In a bid to keep properties from sitting empty when they could be housing people, the City of Ottawa is set to begin taxing vacant residential units next year.
City staff are still working out the details, but have suggested taxing vacant homes at an additional one per cent, or about $4,150 on a residential home assessed at $415,000, if they sit empty for a total of more than 184 days, or half the year.
"It's nice to be leading the pack on this issue in the province of Ontario," said Mayor Jim Watson, who chairs the city's finance and economic development committee, which tasked staff with coming up with the new tax.
Vancouver has a vacant homes tax, and Toronto and Mississauga are looking at the idea after Ontario gave its municipalities that power in 2017.
Ottawa plans to follow Vancouver's example and require all 307,000 homeowners to declare annually whether their property is occupied or vacant. Those who don't could face a fine and have their properties deemed vacant.
The new tax would apply to buildings with up to six units including condos, but not to units considered a primary residence, or to commercial, industrial or larger multi-unit buildings. There would be exemptions for occupants who die or are hospitalized, or if extensive renovations are taking place.
The first bills would go out in 2023 for buildings that were assessed as vacant in 2022.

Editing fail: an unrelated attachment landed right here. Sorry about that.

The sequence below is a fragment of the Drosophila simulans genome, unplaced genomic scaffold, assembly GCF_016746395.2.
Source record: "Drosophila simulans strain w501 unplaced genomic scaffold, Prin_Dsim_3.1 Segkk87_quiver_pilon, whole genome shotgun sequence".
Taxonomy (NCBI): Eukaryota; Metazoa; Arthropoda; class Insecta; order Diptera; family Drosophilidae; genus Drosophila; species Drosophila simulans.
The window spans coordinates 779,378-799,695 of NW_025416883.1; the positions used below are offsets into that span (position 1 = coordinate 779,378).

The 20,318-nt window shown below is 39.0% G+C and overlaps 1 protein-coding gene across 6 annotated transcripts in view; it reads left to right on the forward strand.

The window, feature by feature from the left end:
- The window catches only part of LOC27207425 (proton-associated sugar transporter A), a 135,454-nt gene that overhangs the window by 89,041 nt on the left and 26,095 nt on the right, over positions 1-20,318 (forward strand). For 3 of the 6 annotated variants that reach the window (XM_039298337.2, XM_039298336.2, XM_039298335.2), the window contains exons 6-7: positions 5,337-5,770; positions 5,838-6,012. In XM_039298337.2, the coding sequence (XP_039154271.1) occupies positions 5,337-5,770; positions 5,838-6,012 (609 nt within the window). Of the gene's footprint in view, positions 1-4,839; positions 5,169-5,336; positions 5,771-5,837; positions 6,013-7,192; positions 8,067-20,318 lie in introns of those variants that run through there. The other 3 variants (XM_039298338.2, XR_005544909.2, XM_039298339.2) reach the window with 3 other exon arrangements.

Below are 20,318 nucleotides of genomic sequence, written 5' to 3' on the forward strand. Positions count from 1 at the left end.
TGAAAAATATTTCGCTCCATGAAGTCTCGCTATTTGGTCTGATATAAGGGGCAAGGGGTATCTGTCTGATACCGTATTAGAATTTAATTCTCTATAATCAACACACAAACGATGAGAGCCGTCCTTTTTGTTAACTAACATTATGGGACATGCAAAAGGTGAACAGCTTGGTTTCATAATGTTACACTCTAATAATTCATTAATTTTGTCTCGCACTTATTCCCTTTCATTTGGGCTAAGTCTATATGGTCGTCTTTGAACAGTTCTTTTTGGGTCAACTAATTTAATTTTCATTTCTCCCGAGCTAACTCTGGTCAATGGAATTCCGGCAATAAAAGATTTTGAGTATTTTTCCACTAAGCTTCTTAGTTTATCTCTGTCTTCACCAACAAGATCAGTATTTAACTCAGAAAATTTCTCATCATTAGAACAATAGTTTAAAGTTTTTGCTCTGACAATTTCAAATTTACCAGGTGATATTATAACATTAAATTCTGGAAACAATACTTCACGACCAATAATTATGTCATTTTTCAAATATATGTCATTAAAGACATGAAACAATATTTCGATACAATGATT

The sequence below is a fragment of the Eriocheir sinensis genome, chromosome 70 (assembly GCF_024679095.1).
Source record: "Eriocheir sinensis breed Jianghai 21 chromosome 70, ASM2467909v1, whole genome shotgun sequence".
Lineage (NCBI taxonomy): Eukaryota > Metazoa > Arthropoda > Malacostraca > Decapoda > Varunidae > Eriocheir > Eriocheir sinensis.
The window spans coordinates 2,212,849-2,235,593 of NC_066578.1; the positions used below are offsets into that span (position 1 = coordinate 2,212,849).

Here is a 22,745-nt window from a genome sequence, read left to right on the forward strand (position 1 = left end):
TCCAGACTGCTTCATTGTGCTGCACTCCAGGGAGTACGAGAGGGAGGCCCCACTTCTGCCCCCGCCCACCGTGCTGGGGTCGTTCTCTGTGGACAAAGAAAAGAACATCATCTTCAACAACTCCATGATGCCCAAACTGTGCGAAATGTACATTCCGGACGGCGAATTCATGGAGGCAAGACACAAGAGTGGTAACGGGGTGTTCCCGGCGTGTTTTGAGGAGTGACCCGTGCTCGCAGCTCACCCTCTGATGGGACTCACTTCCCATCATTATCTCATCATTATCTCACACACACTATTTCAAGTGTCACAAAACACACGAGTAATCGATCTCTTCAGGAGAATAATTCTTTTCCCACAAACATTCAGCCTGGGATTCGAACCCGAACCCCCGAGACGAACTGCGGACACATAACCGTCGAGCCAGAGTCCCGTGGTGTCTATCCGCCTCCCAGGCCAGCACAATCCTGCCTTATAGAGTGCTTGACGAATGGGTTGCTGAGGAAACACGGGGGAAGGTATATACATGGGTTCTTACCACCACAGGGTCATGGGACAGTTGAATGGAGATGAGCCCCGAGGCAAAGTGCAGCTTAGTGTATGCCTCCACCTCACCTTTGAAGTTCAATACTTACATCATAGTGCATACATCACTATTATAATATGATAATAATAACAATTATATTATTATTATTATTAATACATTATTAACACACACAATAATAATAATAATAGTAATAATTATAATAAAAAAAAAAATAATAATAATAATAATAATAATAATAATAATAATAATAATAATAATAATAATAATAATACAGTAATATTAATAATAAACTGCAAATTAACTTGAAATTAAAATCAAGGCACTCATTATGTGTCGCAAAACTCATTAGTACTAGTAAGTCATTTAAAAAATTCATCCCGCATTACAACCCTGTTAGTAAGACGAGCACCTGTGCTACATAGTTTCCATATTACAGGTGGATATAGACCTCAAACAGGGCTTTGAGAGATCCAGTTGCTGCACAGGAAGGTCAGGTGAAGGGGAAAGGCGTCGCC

The Hintonburg Community Association's Cheryl Parrott had urged councillors to consider such a tax during budget deliberations last November.
Parrott said her neighbourhood has seen evictions and houses boarded up for years while they await redevelopment.
"There has to be a better way, and we think this is the way," she told the Tuesday committee.
Another Hintonburg resident, Anne Hanna, said speculators and developers shouldn't be allowed to let buildings sit empty during a declared housing emergency, while neighbours have to cope with the mess and safety concerns surrounding vacant properties.
The Ottawa Small Landlord Association pointed out there are currently risks preventing some property owners from renting out their units.
Tony Miller said landlords have had more problems during the pandemic with tenants who refuse to pay rent or move out. He said it can take eight to 12 months to get a hearing before Ontario's landlord-tenant board, a trend that predates the pandemic.
He asked the city to exempt them from the tax until the tribunal's delays are fixed.
"The city must not penalize small landlords who are making the difficult decision to leave their units vacant," Miller said.
As of March, the city had received complaints about 206 vacant properties, but staff cited a five-year-old Statistics Canada report that placed the actual number as high as 22,000 units.
Staff estimate the new tax would generate between $5 million and $6 million from between 1,000 and 1,500 vacant properties, and would cost the city just over $1 million to administer.
The money generated would go toward creating affordable housing, the mayor said.
Full city council must endorse the idea at its meeting June 9.